Ken Lewis is leaving Bank of America (BAC) — and about time too. The board now has three months to find a successor; the new chairman, Walter Massey, has no real choice but to move “in a deliberate and expeditious manner” to find a replacement.
The timing is intriguing, coming the day after this statement from Jamie Dimon about Bill Winters:
“Choosing between two outstanding people is the hardest part of this job. Bill is an outstanding professional. He has expressed a desire to be his own CEO and I think that is entirely reasonable.”
Would BofA choose an investment banker as its new CEO? That didn’t work out so well for Citigroup. But on the other hand, Lewis has been personally identified with Bank of America for as long as it has existed in its present form (essentially, from the day that Nationsbank acquired the legacy BofA). There’s certainly no heir apparent.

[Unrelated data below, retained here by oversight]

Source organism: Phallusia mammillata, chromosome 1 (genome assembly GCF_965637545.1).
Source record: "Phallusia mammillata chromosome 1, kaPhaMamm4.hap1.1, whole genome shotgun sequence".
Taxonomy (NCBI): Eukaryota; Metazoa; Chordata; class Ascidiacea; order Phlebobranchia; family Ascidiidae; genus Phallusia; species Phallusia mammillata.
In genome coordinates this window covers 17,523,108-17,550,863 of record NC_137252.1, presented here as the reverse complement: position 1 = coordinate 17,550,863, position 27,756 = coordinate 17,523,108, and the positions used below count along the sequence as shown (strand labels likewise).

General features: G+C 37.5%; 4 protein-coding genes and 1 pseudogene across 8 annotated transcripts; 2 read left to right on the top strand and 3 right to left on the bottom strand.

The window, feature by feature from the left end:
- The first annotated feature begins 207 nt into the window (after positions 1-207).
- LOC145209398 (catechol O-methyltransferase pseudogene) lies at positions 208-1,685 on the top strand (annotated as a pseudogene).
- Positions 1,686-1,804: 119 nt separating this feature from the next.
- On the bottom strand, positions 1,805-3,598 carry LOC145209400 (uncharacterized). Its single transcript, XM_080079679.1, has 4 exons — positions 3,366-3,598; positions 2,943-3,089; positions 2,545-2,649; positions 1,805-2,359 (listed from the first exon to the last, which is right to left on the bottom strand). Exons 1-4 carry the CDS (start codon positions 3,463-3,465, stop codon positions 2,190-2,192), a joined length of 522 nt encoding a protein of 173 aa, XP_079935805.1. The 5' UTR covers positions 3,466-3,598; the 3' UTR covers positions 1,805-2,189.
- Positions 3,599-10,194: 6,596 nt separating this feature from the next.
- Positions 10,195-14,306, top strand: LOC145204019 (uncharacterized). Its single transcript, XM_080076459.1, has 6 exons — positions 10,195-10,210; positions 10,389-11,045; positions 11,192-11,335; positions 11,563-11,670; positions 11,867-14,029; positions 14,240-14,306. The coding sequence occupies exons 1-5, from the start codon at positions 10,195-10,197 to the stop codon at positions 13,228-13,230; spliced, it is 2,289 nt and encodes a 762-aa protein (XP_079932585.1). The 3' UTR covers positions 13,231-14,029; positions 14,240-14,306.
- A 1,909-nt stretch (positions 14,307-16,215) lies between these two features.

With John Thain out, the most likely successor is probably Brian Moynihan, the man who was parachuted in to save the day in the wake of Thain’s ouster. But the fact that BofA isn’t announcing a successor now is indicative of the chaos within the bank, and indicative too that Lewis’s departure isn’t entirely voluntary.
Did Massey finally get fed up with the SEC, and the New York attorney general, and Judge Jed Rakoff, and half of Congress, and a large part of the shareholder base, all calling for Lewis’s head? Maybe we’ll see when details of Lewis’s exit package emerge. My guess is that his last act as CEO will be to strong-arm the board into giving him something very generous.